Tips from a Sommelier on Ordering Wine in Restaurants – Part 1

BY Montana Rae

SHARE

High-end wine selections from the Coravin program at Guard and Grace

Unless you’re a total wine nerd like me, chances are you’ve found yourself seated in a restaurant staring at a wine list offering with what feels like infinite options. You may have been out with a group of friends, important clients, or a hot date. Being tasked with ordering the wine should be an exciting opportunity, but for some of us, it feels more like a stress test.

Luckily, I’m happy to share a few tips and tricks with you over the next few weeks as this is part one of this three-part series. My hope is to help you feel more confident next time you find yourself calling the shots or bottle, I should say. Together, let’s change the experience from potentially stressful to completely enjoyable.

Ask for help.

This tip is the most obvious but one that I want to emphasize. For whatever reason, many people feel intimidated about asking for assistance selecting a wine. Helping guests navigate the wine list is quite literally the role of the sommelier. If you’re dining in a restaurant that doesn’t have a somm, you can still expect the service team to know their way around their offerings.

I am a certified sommelier who always asks for help and suggestions when dining out. There are thousands of wines in the world! Even if you know what you think the wine will be like, you may not have had it recently. Asking for guidance opens up the conversation with your waitstaff, and there’s a good chance they’ll turn you onto something fantastic that you may not have otherwise considered.

Take your time

There’s no reason to rush to make a decision about the wine! Settle into your surroundings, order a cocktail or a glass of bubbles, and give yourself and your party a chance to review the menu and think about what you’d like to have with your meal.

Decide how much you’d like to spend and stick with it.

Don’t let a server or anyone else pressure you into spending more money on a bottle of wine than you’re comfortable with. Wines come in many different price points, and a lower price doesn’t necessarily mean an inferior wine. I know of several outstanding wine programs in Denver where the staff purposely prices wines at a lower margin because they want to turn people onto it. To make up for this, they charge higher prices on the big-name brands that people constantly order without a thought, reserving the gems and the killer pricing for more adventurous folks.

If it’s available by the glass, ask for a sample.

If you’re considering ordering a bottle also available by the glass, you can request a sample from the bar to help you decide whether you’d like to commit. Simple enough!

Unless you’re a total wine nerd like me, chances are you’ve found yourself seated in a restaurant staring at a wine list offering with what feels like infinite options. You may have been out with a group of friends, important clients, or a hot date. Being tasked with ordering the wine should be an exciting opportunity, but for some of us, it feels more like a stress test.

Luckily, there are a few tips and tricks I’m happy to share with you over the next few weeks as this is part one of this three-part series. My hope is to help you feel more confident next time you find yourself calling the shots, or bottle, I should say. Together, let’s change the experience from potentially stressful to completely enjoyable.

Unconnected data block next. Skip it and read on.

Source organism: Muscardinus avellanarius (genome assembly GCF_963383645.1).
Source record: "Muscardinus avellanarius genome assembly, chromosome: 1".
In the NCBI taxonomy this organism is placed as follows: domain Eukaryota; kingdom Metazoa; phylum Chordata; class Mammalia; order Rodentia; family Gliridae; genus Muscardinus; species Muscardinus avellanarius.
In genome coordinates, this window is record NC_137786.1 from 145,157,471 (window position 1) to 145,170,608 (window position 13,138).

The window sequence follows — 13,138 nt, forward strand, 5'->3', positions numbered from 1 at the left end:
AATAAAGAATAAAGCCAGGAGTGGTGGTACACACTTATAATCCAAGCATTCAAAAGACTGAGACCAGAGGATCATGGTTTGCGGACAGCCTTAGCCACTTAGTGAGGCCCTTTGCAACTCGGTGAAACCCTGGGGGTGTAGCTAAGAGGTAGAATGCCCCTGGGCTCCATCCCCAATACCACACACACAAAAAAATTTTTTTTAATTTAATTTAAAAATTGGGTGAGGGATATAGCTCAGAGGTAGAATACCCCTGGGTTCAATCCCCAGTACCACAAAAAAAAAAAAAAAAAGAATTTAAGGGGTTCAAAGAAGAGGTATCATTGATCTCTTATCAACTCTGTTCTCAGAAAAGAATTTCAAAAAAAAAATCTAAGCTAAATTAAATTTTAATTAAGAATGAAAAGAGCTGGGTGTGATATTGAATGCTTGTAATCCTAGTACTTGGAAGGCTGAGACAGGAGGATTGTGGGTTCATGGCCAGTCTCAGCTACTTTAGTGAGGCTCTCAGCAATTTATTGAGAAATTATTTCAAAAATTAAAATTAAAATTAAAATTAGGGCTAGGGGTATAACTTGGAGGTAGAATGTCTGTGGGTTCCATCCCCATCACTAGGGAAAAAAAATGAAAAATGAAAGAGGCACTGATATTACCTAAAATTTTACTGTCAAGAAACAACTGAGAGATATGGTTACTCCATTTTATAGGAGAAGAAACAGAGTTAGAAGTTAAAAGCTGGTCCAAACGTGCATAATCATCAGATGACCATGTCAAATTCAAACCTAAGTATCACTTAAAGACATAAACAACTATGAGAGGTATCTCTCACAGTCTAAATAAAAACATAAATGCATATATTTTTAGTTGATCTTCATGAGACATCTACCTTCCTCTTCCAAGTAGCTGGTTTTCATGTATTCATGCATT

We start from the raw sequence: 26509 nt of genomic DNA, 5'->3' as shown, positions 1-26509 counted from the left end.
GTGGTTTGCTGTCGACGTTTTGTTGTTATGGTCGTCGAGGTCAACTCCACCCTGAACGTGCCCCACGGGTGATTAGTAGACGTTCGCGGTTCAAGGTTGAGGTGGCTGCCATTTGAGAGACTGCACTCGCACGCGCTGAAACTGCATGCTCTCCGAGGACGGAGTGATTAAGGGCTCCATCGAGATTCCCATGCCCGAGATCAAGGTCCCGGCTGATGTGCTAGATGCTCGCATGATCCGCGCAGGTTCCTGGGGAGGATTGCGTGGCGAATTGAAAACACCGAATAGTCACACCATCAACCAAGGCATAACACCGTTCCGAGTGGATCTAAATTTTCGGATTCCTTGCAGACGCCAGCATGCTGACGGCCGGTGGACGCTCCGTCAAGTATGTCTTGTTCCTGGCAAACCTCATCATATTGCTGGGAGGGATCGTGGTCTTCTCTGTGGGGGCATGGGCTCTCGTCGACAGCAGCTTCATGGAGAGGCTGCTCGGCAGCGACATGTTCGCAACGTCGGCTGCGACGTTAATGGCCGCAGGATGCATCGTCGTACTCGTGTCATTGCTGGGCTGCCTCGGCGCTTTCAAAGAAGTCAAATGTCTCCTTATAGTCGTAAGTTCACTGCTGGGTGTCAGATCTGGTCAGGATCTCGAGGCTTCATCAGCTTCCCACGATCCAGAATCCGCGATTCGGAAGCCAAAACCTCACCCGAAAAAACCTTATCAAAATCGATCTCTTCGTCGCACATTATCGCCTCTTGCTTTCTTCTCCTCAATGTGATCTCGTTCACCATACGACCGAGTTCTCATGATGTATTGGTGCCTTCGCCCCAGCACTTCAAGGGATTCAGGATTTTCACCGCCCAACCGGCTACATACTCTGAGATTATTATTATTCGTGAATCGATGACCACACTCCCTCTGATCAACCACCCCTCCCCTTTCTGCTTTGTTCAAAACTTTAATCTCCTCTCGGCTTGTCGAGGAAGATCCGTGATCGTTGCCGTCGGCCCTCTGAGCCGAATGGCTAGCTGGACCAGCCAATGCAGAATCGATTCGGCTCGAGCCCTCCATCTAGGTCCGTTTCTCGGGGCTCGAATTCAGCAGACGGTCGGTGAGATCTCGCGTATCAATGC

Flight Night at Sunday Vinyl takes place every Wednesday.

Take advantage of flights and special events.

A number of restaurants in the city offer menus with recommended wine pairings in smaller portions, flight options, and other special tasting events. There’s no better way to learn about wine than by tasting, so jump on the flight path and you’ll get exposure to wines you might not normally taste.

Coravin pours can make your heart so happy.

If you’ve never heard of a Coravin, you have now. This wonderful little gadget came about a few years back in a stroke of wine geek genius. The device is about the size of a stapler and features a long, hollow needle and inert gas cartridge. The needle is pressed down into a cork, allowing the user to extract a small sample of the wine. The cartridge then fills the space previously held by a wine with a gas that prevents the rest of it from oxidizing. The needle is removed, and the cork self-heals, allowing the wine to continue to be stored for several months after it’s used.

Several high-end restaurants offer Coravin programs that allow you to taste samples or glasses of wine that would usually be too expensive to offer by the glass. The selections often rotate regularly and provide an incredible opportunity to try expensive and rare wines without committing to a full bottle.

Are you ready to make that reservation for this weekend’s night on the town? Hopefully, you’ve got some new tricks up your sleeve. Stay tuned for part two of this series next week!


ABOUT THE AUTHOR

Montana Rae

Montana Rae is a CMS Certified Sommelier and WSET Level III residing in Denver, Colorado. She offers private wine tastings, classes, and dinners at clients’ homes and businesses around Colorado, as well as product recommendations, tips, recipes, and more through her company, The Wine Ship. Montana is also a commercial real estate broker specializing in sales and leasing of restaurant and retail spaces in Denver. Contact Montana at montana@thewineship.com and follow her on Instagram @montana.rae.sommelier

More For You

May 24, 2024

Heard: A Bite of News Served on May 24

May 23, 2024

Where To Find Really Good Wine By-the-Glass at Union Station

May 23, 2024

This Spring Lean Into Lovely Lavender All Around Denver

May 21, 2024

As Restaurants Change, Cafe Brazil Remains a Neighborhood Staple, For Now

Search

COPYRIGHT © 2009–2024, DININGOUT. ALL RIGHTS RESERVED